Disparity between knowledge and attitudes on the dangers of skin cancer among male and female medical students in Florida is quite significant.
These are the findings of a new study by a joint team of researchers from Ben-Gurion University of the Negev and the University of Miami Miller School of Medicine. The study was published in the American Medical Association's Archives of Dermatology.
AdvertisementWhile their overall knowledge was judged to be satisfactory there was a significant difference between male and female students' knowledge survey scores: 93.1 percent for women vs. 87.7 percent for men. Female students reported more frequent sunscreen use and sun-avoidance behavior and more frequently engaged in other sun-protective behaviors than their male peers.
Overall, men had a lower knowledge level, less appreciation for the importance of sun protection and were less likely to use active sun-protective measures. It is known that men are at higher risk for melanoma than woman (1:41 compared to 1:61). Gender differences in knowledge and behavior possibly contribute to the higher melanoma incidence and mortality among men over women.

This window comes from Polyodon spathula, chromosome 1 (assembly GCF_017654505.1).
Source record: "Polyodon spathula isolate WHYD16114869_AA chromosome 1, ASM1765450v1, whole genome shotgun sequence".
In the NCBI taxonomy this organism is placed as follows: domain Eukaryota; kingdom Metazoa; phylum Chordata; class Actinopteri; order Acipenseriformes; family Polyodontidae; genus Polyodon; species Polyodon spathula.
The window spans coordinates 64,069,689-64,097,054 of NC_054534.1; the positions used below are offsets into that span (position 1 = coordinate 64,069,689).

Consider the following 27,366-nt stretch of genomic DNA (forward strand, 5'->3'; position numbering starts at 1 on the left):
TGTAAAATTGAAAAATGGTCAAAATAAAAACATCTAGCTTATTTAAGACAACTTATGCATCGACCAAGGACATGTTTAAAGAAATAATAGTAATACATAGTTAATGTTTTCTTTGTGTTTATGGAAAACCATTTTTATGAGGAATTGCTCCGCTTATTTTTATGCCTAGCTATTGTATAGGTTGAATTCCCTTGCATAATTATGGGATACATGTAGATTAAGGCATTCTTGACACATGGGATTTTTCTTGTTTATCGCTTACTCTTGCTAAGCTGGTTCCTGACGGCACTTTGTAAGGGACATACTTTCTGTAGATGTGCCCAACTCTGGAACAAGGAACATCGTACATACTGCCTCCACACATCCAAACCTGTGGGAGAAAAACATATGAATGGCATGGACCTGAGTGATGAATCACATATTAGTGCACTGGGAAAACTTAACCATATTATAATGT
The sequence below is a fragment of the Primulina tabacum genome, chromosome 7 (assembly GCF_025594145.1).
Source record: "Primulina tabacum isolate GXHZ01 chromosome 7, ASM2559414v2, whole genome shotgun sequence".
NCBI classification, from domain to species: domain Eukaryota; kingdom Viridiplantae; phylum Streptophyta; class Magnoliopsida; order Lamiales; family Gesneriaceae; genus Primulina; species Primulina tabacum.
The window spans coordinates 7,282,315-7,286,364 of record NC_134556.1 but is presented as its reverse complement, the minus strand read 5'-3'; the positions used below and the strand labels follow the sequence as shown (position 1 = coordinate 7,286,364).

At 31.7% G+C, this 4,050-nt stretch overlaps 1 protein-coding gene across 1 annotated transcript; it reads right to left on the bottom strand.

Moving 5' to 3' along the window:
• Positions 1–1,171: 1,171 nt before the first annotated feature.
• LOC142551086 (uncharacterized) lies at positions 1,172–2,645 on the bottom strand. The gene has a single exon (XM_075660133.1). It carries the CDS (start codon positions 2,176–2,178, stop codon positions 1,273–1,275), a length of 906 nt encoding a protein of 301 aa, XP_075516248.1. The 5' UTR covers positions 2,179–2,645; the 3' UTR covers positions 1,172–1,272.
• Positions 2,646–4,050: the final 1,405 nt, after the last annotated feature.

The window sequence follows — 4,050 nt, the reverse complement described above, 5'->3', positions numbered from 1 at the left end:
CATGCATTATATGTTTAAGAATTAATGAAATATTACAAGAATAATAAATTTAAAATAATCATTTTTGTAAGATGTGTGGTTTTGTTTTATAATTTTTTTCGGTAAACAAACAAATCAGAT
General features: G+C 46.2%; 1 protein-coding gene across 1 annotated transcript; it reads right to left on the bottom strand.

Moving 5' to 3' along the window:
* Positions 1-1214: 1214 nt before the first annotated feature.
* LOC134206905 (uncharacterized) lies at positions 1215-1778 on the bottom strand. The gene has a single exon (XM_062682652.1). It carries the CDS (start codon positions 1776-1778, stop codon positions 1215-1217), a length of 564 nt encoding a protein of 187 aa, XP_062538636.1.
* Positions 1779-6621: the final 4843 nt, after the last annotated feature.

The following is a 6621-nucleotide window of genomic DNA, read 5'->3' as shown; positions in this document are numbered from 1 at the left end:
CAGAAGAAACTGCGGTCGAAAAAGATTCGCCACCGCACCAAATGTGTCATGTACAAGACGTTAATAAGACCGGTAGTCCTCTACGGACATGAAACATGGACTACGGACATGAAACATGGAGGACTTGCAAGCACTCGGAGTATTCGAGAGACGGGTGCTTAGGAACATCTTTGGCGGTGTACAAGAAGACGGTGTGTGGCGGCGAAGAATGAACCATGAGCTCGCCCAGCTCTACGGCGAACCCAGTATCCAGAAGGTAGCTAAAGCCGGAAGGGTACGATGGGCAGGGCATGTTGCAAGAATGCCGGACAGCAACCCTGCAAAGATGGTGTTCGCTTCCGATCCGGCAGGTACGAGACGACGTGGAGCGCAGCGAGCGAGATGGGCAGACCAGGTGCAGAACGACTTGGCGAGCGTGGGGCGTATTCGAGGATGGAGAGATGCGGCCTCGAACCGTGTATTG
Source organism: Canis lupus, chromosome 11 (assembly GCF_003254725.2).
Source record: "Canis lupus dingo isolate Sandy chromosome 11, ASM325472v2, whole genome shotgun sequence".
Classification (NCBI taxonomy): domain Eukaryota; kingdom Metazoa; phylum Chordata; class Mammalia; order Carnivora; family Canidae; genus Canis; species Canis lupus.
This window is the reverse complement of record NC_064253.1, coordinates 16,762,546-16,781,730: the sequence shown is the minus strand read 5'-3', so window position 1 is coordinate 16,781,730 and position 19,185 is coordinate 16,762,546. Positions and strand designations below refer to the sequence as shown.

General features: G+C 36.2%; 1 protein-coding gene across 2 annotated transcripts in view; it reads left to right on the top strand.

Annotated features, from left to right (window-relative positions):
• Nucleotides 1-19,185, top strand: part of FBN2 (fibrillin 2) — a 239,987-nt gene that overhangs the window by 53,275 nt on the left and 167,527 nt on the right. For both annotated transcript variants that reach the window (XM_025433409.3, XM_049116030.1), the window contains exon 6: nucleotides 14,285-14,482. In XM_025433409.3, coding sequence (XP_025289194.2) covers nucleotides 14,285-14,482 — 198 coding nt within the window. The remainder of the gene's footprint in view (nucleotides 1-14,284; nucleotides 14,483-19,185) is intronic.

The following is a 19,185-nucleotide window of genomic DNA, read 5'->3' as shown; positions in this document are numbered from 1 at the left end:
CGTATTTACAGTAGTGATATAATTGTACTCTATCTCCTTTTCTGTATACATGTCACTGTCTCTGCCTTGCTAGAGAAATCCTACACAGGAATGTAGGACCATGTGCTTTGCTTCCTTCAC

"What is alarming and ironic is that students who had a family member or personal history with skin cancer actually scored lower on the survey's knowledge test at 74 percent vs. those who didn't, scoring an average of 90 percent on the survey," explains Dr. Yisrael Parmet, a researcher in BGU's Department of Industrial Engineering and Management.
"As future physicians, medical students will play an important role in the primary prevention of skin cancer. Their knowledge and awareness will likely impact the effectiveness of the promotion of sun-smart behavior."
Of the 270 first- and second-year medical students that completed the survey, more than two-thirds of students preferred the image of being tan to taking precautions outdoors.